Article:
Tuesday, March 22, 2016, 12:00-1:00, University Hall 1006

    While surveys can meet the needs of some assessments, they are not the only way to gather data. This session will describe several other methods for collecting usable and high-quality data.

    Guest presenter: Anne Mitchell, Director, Survey Research, Institutional Research and Decision Support

    Learning Objectives

    After attending this session, participants will:

      • Create basic survey questions
      • Describe good practices in survey design
      • Articulate when not to use a survey
      • Identify ways of increasing response rates
  • Beyond the survey: Other means of assessment

    Tuesday, April 12, 2016, 12:00-1:00, University Hall 1006

    While surveys can meet the needs of some assessments, they are not the only way to gather data. This session will describe several other methods for collecting usable and high-quality data.

     Learning Objectives

     After attending this session, participants will

      • Describe methods of assessment other than surveys
      • Articulate appropriate venues for different assessment methods.
      • Identify programs or services in their respective units where non-survey methods might be appropriate
  • So we have data. Now what?: Using Assessment Results

    Wednesday, May 4, 2016, 12:00-1:00, University Hall 1006

    Assessment is only a worthwhile task so long as we intend to do something with the results - and can implement processes in a similar manner over time. However, what to do with the results is not always clear. This session will focus on obtaining and using data meaningfully, documenting policy and procedures, securing data, and communicating outcomes to various constituencies.

    Learning Objectives

    After attending this session, participants will:

      • Apply the ASK (Assessment, Skills, and Knowledge; ACPA) standards to:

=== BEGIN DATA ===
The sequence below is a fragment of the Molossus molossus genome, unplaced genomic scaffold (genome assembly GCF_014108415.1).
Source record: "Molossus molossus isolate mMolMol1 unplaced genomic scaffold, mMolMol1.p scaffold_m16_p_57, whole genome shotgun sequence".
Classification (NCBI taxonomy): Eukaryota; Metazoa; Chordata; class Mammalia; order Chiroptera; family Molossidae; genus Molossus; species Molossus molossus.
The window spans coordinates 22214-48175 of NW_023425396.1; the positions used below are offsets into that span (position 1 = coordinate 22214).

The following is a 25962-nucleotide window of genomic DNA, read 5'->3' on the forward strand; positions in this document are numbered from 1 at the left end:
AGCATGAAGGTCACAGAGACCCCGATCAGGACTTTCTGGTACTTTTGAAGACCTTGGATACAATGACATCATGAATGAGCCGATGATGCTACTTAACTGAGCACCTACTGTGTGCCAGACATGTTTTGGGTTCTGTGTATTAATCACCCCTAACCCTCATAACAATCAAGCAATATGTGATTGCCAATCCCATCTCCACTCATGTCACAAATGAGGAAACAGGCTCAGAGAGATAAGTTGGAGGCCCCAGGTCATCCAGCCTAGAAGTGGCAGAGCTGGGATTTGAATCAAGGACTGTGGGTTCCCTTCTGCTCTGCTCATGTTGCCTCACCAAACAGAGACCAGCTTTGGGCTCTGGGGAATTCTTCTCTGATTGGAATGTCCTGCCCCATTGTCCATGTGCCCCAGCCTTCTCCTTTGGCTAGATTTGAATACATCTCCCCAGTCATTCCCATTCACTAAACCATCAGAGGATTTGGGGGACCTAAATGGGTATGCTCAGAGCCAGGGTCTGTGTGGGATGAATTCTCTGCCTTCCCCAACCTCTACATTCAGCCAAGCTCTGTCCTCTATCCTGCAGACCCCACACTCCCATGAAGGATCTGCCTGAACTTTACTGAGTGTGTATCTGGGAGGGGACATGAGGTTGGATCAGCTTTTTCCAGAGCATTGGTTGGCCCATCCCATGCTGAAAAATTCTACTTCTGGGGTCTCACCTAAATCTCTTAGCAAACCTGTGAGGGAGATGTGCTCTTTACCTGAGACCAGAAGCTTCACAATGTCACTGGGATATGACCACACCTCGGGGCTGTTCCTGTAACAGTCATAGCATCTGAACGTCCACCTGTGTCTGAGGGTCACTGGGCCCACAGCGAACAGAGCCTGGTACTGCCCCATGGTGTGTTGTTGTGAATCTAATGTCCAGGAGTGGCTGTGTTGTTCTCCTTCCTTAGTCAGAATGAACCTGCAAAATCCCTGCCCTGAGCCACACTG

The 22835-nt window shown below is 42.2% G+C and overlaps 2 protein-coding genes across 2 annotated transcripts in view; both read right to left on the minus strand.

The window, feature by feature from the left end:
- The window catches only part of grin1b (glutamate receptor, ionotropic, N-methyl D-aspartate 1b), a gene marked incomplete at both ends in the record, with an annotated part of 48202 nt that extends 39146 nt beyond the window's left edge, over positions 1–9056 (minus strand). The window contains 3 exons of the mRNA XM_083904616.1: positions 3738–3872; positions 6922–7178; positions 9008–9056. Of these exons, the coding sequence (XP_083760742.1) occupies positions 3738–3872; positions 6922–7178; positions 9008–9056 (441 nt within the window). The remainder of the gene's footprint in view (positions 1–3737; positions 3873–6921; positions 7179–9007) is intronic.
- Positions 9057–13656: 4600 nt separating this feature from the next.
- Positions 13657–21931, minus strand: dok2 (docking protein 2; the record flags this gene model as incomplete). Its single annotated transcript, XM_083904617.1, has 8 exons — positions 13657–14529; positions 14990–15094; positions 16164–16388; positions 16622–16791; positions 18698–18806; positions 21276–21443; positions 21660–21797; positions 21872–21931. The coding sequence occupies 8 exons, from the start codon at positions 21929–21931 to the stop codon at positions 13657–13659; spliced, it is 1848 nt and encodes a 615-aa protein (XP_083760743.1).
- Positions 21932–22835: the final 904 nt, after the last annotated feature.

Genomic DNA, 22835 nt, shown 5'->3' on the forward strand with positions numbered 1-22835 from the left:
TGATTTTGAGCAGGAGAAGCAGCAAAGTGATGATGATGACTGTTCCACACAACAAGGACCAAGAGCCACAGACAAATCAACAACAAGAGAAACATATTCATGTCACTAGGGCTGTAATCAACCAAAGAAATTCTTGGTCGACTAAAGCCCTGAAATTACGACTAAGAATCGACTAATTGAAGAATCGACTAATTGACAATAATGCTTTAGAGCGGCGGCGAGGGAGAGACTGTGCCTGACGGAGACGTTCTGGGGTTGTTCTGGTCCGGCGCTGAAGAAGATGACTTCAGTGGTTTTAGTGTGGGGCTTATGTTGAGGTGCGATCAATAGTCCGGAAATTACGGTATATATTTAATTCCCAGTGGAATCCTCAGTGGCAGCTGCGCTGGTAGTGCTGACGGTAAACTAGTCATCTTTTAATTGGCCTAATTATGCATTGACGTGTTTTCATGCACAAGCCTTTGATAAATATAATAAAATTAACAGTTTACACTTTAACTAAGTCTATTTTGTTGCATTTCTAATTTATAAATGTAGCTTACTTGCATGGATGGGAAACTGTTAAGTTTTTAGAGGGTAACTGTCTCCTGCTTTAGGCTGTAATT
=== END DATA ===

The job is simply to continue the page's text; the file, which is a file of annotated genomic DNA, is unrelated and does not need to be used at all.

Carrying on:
• Apply results to improve programs and services
        • Discover and question assumptions about current practices
        • Seek to effect change using assessment results
      • Document assessment processes for historical and replication purposes
      • Identify ways to secure data
      • Articulate different tools available to them for assessment
      • Communicate outcomes to stakeholders and other interested parties
  • Words in a Box does not a Rubric Make: Developing Usable Rubrics

    Wednesday, May 25, 2016, 12:00-1:00, University Hall 1006

    Rubrics are excellent ways to ensure consistent scoring of behaviors or assessing artifacts. However, they can be difficult to write so that they are meaningful and useful to both the person doing the scoring and the person being assessed. This session will focus on how to create rubrics in ways that will result in a tool that can be utilized to assess programs and services.

     Learning Objectives

     After attending this session, participants will

    • Articulate the purpose of a rubric
    • Compare and contrast well- and poorly-written rubrics
    • Develop a simple rubric

Click here for a printable version of the session descriptions.

Please register for the session(s) you plan on attending.

For more information on this series, or to request more information on one of these or another assessment-related topic, please contact Dr. Matthew D. Pistilli, Director of Assessment and Planning for the IUPUI Division of Student Affairs, at mpistill@iupui.edu or 317-274-8990.